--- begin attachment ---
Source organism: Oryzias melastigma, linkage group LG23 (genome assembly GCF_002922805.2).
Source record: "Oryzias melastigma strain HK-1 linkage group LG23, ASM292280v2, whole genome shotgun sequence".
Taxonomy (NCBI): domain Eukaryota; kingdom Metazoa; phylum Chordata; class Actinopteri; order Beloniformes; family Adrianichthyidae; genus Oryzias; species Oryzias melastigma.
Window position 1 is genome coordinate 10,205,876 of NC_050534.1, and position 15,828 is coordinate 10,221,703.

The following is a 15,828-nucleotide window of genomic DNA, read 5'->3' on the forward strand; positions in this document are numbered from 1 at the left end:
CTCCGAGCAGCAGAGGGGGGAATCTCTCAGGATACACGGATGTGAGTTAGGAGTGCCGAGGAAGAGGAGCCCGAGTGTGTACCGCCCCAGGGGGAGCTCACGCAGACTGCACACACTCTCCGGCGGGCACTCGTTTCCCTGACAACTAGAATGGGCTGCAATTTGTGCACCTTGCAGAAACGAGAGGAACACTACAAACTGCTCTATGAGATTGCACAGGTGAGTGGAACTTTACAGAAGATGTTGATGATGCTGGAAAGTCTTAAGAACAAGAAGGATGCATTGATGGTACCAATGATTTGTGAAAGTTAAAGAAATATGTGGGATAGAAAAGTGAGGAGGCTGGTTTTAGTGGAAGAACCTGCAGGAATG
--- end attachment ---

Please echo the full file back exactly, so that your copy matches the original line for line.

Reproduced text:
Source organism: Oryzias melastigma, linkage group LG23 (genome assembly GCF_002922805.2).
Source record: "Oryzias melastigma strain HK-1 linkage group LG23, ASM292280v2, whole genome shotgun sequence".
Taxonomy (NCBI): domain Eukaryota; kingdom Metazoa; phylum Chordata; class Actinopteri; order Beloniformes; family Adrianichthyidae; genus Oryzias; species Oryzias melastigma.
Window position 1 is genome coordinate 10,205,876 of NC_050534.1, and position 15,828 is coordinate 10,221,703.

The following is a 15,828-nucleotide window of genomic DNA, read 5'->3' on the forward strand; positions in this document are numbered from 1 at the left end:
CTCCGAGCAGCAGAGGGGGGAATCTCTCAGGATACACGGATGTGAGTTAGGAGTGCCGAGGAAGAGGAGCCCGAGTGTGTACCGCCCCAGGGGGAGCTCACGCAGACTGCACACACTCTCCGGCGGGCACTCGTTTCCCTGACAACTAGAATGGGCTGCAATTTGTGCACCTTGCAGAAACGAGAGGAACACTACAAACTGCTCTATGAGATTGCACAGGTGAGTGGAACTTTACAGAAGATGTTGATGATGCTGGAAAGTCTTAAGAACAAGAAGGATGCATTGATGGTACCAATGATTTGTGAAAGTTAAAGAAATATGTGGGATAGAAAAGTGAGGAGGCTGGTTTTAGTGGAAGAACCTGCAGGAATG